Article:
Congressman Robert Hurt today released the following statement after announcing the introduction of the bipartisan Preserving Rural Resources Act (H.R. 2581). This measure would allow our farmers and foresters to preserve the natural resources they depend upon for their normal farming, forestry, ranching, and rural economic activities by protecting them from federal regulatory overreach by the Environmental Protection Agency (EPA) and the U.S. Army Corps of Engineers. Congressman Jim Costa (D-California) is the lead cosponsor on the bill:
"There are no greater stewards of the land than our farmers, foresters, and ranchers whose livelihoods depend upon preserving the Commonwealth's abundant natural resources. The agricultural community, however, continues to suffer from unelected bureaucrats' misinterpretation of current statutory policy. This has led to the federal over-regulation of the natural resources on their property, which has had a significant negative impact on their farms, their small businesses, and their families. Washington does not know what is best for the people of Virginia's 5th District, and it is time that the federal government is removed as a roadblock to job creation so that our farmers and small businesses can hire and grow.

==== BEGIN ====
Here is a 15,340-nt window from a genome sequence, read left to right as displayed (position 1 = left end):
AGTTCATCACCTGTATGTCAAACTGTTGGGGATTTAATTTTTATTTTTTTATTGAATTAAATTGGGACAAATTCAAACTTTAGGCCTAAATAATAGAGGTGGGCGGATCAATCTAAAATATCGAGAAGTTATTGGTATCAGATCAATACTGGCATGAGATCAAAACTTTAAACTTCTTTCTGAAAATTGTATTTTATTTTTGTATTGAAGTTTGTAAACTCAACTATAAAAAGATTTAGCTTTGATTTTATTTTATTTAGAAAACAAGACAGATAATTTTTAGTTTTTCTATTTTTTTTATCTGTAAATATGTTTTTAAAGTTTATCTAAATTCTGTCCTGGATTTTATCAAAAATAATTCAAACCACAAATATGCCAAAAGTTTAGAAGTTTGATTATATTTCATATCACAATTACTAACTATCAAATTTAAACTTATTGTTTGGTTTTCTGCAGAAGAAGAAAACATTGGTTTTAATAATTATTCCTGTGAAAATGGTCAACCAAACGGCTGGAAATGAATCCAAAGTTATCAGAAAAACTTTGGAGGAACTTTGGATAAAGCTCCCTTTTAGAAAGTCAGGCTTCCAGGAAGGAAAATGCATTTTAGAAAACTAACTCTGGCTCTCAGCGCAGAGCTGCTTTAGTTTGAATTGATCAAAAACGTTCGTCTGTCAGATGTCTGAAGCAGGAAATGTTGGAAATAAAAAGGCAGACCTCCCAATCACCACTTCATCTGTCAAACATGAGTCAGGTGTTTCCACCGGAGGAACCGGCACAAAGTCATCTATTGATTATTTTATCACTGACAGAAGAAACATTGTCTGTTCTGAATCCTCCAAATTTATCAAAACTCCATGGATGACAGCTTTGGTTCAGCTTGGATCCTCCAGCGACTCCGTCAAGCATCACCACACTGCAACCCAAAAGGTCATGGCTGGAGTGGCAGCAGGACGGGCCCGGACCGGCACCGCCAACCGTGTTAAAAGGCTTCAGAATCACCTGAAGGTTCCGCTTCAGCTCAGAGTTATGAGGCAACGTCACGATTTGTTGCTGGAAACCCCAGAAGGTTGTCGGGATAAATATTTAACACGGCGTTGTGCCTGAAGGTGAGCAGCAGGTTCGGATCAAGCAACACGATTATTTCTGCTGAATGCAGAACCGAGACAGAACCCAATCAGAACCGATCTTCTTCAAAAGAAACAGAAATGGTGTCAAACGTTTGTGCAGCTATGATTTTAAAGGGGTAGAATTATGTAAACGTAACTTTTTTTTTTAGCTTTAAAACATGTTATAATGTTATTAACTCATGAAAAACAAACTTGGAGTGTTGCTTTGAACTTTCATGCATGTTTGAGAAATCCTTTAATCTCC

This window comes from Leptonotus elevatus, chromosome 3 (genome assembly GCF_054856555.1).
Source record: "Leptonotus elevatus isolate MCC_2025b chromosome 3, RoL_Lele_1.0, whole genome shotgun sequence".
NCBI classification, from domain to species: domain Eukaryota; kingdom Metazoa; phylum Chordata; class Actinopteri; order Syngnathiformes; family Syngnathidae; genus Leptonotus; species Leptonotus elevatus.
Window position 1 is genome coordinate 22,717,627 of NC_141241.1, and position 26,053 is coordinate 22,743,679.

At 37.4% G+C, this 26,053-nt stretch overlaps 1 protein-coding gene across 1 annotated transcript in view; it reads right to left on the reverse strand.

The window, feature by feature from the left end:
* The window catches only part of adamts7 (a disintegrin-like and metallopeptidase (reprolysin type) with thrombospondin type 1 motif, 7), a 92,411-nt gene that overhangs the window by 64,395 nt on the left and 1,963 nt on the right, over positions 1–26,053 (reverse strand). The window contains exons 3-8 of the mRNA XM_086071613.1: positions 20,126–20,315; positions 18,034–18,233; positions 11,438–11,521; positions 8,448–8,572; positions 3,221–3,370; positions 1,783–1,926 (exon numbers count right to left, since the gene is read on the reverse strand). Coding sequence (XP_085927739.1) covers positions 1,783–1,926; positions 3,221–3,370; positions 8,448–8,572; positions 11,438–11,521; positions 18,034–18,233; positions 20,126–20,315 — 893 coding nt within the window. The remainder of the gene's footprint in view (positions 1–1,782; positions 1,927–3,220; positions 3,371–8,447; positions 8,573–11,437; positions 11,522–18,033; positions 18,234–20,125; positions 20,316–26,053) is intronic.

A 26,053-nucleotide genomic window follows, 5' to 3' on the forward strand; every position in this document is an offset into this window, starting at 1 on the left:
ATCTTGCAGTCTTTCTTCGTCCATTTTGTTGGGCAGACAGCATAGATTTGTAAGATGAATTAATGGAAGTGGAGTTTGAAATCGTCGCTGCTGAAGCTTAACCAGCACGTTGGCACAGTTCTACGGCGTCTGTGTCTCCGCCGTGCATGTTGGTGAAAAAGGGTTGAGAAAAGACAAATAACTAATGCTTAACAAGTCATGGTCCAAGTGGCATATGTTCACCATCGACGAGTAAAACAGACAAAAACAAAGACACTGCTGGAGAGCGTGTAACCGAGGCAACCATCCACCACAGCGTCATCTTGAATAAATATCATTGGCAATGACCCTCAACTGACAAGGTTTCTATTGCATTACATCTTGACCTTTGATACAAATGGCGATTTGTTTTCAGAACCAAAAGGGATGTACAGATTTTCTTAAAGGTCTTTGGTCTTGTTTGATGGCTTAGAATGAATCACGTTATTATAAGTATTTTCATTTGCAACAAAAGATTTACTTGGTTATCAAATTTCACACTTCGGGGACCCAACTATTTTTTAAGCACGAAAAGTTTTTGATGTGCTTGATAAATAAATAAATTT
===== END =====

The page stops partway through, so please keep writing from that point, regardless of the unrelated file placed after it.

"That is why I have introduced the Preserving Rural Resources Act, which will clarify current law by codifying current exemptions for normal farming, forestry, and ranching activities and allow members of our agricultural and forestry community to utilize the resources in place on their private property in ways that will enhance their agricultural production and activity. Furthermore, this bill will allow our farmers to shift their time and resources from cutting through more government red tape to expanding production. It is critical that we enact commonsense reforms like the Preserving Rural Resources Act to encourage economic growth and get the people of Virginia's 5th District back to work."
Congressman Jim Costa added, "Our farmers work every day to conserve the land that provides them with their livelihood. The EPA's permitting process was never intended for routine agriculture activities and they have overreached in an effort to expand their regulatory footprint. These barriers make it cost and time prohibitive for farmers to take necessary actions within their own business. Our bill restores the balance and puts producers back in control."